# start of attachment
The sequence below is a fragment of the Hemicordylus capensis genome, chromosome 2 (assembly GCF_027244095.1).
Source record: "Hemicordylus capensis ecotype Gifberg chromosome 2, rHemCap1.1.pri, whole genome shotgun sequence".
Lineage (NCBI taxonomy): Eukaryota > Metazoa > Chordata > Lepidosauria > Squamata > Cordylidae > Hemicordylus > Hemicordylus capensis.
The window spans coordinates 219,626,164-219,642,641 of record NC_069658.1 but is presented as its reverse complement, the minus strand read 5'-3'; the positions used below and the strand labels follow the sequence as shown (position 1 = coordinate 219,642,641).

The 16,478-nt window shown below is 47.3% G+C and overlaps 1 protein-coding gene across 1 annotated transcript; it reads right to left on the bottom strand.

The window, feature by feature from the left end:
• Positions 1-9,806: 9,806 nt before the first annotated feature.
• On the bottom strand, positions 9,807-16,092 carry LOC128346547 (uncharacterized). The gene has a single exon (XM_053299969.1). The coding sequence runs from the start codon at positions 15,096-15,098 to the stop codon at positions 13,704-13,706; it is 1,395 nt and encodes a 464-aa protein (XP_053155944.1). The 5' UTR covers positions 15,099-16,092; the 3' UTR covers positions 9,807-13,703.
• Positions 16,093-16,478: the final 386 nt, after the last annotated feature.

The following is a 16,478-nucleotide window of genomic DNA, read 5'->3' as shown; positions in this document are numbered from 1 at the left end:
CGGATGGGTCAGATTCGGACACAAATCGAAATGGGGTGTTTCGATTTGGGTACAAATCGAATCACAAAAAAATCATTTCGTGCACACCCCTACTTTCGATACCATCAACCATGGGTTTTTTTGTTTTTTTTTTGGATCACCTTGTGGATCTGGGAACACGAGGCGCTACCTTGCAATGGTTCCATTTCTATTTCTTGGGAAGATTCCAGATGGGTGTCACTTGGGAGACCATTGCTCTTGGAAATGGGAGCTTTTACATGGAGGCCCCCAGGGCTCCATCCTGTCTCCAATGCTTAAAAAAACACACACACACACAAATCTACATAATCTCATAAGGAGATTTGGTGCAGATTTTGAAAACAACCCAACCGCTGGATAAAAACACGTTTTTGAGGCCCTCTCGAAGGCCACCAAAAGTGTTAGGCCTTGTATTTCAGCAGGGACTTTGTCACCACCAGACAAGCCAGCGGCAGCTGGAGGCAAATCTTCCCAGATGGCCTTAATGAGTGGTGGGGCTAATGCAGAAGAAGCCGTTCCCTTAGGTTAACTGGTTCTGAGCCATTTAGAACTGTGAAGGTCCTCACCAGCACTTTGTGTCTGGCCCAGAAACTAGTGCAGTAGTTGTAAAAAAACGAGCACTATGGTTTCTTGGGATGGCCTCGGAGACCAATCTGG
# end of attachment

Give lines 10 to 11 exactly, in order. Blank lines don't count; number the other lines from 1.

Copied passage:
The following is a 16,478-nucleotide window of genomic DNA, read 5'->3' as shown; positions in this document are numbered from 1 at the left end:
CGGATGGGTCAGATTCGGACACAAATCGAAATGGGGTGTTTCGATTTGGGTACAAATCGAATCACAAAAAAATCATTTCGTGCACACCCCTACTTTCGATACCATCAACCATGGGTTTTTTTGTTTTTTTTTTGGATCACCTTGTGGATCTGGGAACACGAGGCGCTACCTTGCAATGGTTCCATTTCTATTTCTTGGGAAGATTCCAGATGGGTGTCACTTGGGAGACCATTGCTCTTGGAAATGGGAGCTTTTACATGGAGGCCCCCAGGGCTCCATCCTGTCTCCAATGCTTAAAAAAACACACACACACACAAATCTACATAATCTCATAAGGAGATTTGGTGCAGATTTTGAAAACAACCCAACCGCTGGATAAAAACACGTTTTTGAGGCCCTCTCGAAGGCCACCAAAAGTGTTAGGCCTTGTATTTCAGCAGGGACTTTGTCACCACCAGACAAGCCAGCGGCAGCTGGAGGCAAATCTTCCCAGATGGCCTTAATGAGTGGTGGGGCTAATGCAGAAGAAGCCGTTCCCTTAGGTTAACTGGTTCTGAGCCATTTAGAACTGTGAAGGTCCTCACCAGCACTTTGTGTCTGGCCCAGAAACTAGTGCAGTAGTTGTAAAAAAACGAGCACTATGGTTTCTTGGGATGGCCTCGGAGACCAATCTGG